What' s Lucca theatre?In the current world of funding cuts, and political squabbles seemingly affecting every theatre in Italy, Lucca’s included, it may be a good time for a moment of reflection. For almost 200 years, the Teatro del Giglio in Lucca has been at the centre of the city’s artistic, musical and cultural life – “a little jewel set in the ring of the city walls”.

The theatre owes its present form to the outbreak of creative energy which burst upon Lucca in the early 1800s, driven not least by two formidable women, first Elisa Baciocchi, Napoleon’s sister who ruled Lucca from 1805 till 1814, and later Maria Luisa di Borbone (that’s her statue in the middle of Piazza Napoleone.)

It was the latter who in1817 commissioned the architect Giovanni Lazzarini to restore and expand the existing Teatro Nazionale, and provide for it an elegant urban setting in keeping with Bourbon taste. The result is the theatre as we now know it, shown to advantage in its own handsome square, and with perspectives across the tree-lined Piazza Napoleone itself.

The origins of theatre in Lucca of course go back much further, to the 17th Century in fact, when performances were held in the Teatro dei Borghi, and the Sala del Podestà, which later became the Palazzo Pretorio, the building with the loggia on the corner of Piazza San Michele and via Vittorio Veneto. Later, of course, the grand palazzi of the lucchese nobility lent themselves to staging theatrical performances, and in the heyday of the silk trade as Lucca became a mecca for merchants from all over the known world, with the means to enjoy the finer things of life, it was not long before the city commissioned its first public theatre.

This was the Teatro San Girolamo, (attached to the present theatre and now once again happily in use) converted from a Jesuit convent in the 17th century. It was later joined by several privately-run theatres – the Pantera, the Castiglioncelli, and the Goldoni.

Lazzaroni’s task was to take the Teatro Nazionale, as the Teatro San Girolamo had become, and adapt it and its setting to suit the prevailing French taste in Lucca in the early 1800s for splendid open spaces showing buildings to their best advantage. In effect he extended the building to face into what is now Piazza del Giglio, leading into Piazza Napoleone. It is a tribute to his achievement that the theatre and its surroundings remain largely unchanged today.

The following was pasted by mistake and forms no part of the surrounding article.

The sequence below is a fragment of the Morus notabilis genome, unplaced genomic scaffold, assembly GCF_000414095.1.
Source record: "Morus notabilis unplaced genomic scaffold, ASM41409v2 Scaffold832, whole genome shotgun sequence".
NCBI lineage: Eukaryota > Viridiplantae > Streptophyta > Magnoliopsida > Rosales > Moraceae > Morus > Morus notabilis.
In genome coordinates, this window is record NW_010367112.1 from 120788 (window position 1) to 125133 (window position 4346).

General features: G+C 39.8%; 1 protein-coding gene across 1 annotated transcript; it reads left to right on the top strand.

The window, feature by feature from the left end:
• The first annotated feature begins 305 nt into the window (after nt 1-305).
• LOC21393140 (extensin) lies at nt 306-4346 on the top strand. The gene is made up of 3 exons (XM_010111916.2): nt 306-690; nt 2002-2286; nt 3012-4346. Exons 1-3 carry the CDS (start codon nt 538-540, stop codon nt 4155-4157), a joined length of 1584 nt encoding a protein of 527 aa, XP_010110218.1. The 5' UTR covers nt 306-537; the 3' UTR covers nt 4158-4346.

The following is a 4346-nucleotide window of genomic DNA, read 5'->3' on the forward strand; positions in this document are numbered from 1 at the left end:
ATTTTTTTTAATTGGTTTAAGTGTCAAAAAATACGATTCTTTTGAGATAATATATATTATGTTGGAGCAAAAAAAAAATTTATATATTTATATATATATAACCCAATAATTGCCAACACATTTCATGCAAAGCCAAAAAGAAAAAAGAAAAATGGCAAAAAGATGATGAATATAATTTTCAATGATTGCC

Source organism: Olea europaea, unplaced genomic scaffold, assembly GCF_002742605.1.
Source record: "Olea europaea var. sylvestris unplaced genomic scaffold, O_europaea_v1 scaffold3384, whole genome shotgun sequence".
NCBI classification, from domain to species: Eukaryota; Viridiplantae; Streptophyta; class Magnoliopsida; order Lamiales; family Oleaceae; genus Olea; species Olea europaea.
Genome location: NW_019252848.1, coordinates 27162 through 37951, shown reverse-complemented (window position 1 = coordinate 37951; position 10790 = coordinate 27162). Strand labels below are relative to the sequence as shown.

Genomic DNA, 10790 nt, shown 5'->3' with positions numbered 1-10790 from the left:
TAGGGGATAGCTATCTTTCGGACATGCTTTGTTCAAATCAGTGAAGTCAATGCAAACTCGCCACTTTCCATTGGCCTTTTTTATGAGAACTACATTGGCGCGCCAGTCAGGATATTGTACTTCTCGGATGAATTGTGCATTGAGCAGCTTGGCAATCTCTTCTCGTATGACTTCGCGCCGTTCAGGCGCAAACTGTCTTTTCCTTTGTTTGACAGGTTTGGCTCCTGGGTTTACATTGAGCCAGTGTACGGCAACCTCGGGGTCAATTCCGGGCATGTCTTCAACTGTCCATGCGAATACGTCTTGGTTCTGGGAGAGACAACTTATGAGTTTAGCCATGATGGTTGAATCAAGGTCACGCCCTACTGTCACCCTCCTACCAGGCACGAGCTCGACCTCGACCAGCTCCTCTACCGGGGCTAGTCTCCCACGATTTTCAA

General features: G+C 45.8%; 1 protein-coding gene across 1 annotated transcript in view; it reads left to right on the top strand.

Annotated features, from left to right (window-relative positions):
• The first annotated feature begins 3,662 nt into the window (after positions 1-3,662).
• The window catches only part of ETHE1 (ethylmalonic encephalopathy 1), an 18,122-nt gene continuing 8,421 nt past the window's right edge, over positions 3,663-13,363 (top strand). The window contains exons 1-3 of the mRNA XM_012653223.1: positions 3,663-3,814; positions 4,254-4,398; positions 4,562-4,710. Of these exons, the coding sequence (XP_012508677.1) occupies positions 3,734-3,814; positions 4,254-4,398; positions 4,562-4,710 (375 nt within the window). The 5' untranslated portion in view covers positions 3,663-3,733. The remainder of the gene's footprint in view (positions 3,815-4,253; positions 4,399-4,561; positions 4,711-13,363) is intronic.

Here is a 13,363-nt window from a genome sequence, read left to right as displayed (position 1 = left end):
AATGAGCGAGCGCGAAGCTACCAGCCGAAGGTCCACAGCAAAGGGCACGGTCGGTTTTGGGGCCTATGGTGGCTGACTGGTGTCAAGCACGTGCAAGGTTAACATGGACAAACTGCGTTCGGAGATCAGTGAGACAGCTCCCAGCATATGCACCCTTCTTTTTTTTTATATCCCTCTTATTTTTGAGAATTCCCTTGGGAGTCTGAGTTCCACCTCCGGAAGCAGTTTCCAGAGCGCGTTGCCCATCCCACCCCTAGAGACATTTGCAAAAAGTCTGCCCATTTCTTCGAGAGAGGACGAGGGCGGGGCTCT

A new theatre demanded a new name, and Maria Luisa, true to her Bourbon roots chose the giglio – the lily or fleur de lys, from the family coat of arms. And fittingly, it was a work by the composer of the moment Gioachino Rossini which opened the new theatre in 1819, when his “Aureliano in Palmira” was performed.

While the work is not often heard nowadays, Rossini, typically, later re-used much of it in “The Barber of Seville”. (And in fact if you want to track it down, there is a recording of it from 1995, featuring the orchestra of none other than the Teatro del Giglio.) Since that night in 1819, the theatre has, besides its drama and dance programmes, hosted all the great names of Italian opera, and some of its most famous conductors.

In the early days, Bellini, Rossini and Donizetti came in person to present new works, and the soprano Maria Malibran had a huge success, sending her audience delirious according to contemporary reports. In 1836 the star soprano at the Giglio in Donizetti’s “Lucia di Lammermoor” was Giuseppina Strepponi, later to become the wife of Giuseppe Verdi. In the latter half of the 19th century, Verdi’s works became increasingly popular as patriotic fervour in Italy grew.

From the 1870s onwards in fact, the theatre – by now lit by gas rather than oil lamps – began its truly golden period when there was rarely a seat to be had at performances, particularly of lucchesi composers – Puccini of course, although none of his works had their premiere there, and Catalani, whose “La Wally” was conducted by the great Arturo Toscanini.

The tradition persisted into the 20th century, when despite long periods of closure during two World Wars, the theatre continued to host great conductors and singers, among them Carlo Tagliavini, Maria Caniglia, Mario Del Monaco, Giuseppe Di Stefano, and – as Rodolfo in Puccini’s “La Bohème” in the early1960s – a certain young tenor Luciano Pavarotti.

Sadly, these golden days of ten or twelve operas each year are now gone, but the lucchesi can still dream of their theatre as La Scala in miniature, as Lucio D’Ambra described it, “…il Giglio, una piccola Scala…..”


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